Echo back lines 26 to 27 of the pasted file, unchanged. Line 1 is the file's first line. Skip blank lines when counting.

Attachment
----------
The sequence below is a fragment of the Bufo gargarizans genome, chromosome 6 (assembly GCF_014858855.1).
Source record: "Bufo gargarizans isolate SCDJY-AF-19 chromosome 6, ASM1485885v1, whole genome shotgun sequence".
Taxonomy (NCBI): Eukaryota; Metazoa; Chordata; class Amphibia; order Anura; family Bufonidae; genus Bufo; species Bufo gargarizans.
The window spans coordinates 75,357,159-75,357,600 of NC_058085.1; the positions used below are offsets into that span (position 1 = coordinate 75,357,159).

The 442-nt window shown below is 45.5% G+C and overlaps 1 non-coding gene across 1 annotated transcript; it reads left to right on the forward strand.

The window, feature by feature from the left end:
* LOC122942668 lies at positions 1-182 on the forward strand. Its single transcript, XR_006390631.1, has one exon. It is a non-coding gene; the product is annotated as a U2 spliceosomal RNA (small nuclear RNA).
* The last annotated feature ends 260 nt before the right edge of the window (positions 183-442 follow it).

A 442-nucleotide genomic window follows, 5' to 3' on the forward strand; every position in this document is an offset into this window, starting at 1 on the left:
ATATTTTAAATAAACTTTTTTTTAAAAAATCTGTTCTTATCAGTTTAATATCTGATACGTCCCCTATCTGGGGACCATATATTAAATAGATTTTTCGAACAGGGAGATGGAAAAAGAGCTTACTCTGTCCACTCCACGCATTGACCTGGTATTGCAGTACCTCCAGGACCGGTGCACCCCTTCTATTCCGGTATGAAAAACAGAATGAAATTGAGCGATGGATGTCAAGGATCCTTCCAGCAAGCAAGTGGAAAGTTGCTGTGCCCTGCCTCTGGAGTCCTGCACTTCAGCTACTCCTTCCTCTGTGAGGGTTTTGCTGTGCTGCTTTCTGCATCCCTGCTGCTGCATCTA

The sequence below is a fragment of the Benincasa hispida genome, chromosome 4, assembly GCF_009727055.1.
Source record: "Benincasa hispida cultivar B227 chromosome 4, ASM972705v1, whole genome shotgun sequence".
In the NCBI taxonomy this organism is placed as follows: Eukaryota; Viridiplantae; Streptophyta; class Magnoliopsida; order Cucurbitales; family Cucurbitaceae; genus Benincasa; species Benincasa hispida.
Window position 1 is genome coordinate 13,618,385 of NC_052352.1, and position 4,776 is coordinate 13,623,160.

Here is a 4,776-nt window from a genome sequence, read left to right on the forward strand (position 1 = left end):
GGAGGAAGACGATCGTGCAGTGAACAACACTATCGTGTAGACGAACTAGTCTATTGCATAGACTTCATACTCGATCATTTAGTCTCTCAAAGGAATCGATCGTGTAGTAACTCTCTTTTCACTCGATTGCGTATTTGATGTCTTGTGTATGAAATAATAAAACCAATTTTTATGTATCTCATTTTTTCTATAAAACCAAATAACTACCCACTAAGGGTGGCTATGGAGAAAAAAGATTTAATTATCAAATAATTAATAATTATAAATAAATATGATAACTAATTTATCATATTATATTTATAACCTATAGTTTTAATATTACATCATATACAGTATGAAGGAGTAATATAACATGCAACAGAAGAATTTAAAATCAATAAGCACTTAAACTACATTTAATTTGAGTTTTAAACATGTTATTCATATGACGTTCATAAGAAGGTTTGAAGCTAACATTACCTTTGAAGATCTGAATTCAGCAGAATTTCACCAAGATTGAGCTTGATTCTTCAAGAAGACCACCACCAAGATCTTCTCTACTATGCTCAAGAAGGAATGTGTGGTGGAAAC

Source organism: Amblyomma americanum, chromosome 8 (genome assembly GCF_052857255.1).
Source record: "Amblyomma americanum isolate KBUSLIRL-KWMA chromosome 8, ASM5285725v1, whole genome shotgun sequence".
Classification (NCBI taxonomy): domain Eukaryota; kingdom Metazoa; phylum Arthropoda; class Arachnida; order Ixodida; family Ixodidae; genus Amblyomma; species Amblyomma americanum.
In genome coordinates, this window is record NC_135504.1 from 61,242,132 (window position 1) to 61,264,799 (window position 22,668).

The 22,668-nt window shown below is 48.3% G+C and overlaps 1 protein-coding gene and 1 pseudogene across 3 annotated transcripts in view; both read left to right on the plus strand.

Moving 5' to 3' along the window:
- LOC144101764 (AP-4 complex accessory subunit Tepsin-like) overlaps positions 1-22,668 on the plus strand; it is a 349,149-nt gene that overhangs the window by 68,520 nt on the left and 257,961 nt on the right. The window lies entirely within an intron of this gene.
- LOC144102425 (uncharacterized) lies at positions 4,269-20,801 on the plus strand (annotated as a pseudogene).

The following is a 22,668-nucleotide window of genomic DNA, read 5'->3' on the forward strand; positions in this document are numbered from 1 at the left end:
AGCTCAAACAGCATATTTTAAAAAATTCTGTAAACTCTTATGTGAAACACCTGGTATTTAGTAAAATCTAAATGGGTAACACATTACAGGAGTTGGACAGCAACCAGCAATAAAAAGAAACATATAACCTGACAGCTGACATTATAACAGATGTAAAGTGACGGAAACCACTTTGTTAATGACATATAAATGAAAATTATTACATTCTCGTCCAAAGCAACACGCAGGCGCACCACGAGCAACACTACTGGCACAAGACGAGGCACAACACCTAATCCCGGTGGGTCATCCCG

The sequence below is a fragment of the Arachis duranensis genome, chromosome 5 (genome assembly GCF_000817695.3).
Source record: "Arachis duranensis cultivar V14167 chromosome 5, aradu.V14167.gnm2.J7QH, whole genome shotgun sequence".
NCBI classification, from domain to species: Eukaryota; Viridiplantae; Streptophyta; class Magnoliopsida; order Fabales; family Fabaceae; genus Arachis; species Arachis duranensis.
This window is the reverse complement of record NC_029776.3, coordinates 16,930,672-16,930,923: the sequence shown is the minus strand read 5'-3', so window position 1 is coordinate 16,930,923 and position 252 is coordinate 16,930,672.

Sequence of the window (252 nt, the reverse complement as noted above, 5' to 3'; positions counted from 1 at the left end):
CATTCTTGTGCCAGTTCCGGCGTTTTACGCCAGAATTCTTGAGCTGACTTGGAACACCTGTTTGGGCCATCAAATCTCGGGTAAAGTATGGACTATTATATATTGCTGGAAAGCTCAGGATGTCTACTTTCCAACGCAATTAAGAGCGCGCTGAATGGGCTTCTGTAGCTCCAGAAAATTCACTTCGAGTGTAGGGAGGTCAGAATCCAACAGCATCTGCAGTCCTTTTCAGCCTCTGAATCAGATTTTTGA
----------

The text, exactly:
AGCTCAAACAGCATATTTTAAAAAATTCTGTAAACTCTTATGTGAAACACCTGGTATTTAGTAAAATCTAAATGGGTAACACATTACAGGAGTTGGACAGCAACCAGCAATAAAAAGAAACATATAACCTGACAGCTGACATTATAACAGATGTAAAGTGACGGAAACCACTTTGTTAATGACATATAAATGAAAATTATTACATTCTCGTCCAAAGCAACACGCAGGCGCACCACGAGCAACACTACTGGCACAAGACGAGGCACAACACCTAATCCCGGTGGGTCATCCCG

The sequence below is a fragment of the Arachis duranensis genome, chromosome 5 (genome assembly GCF_000817695.3).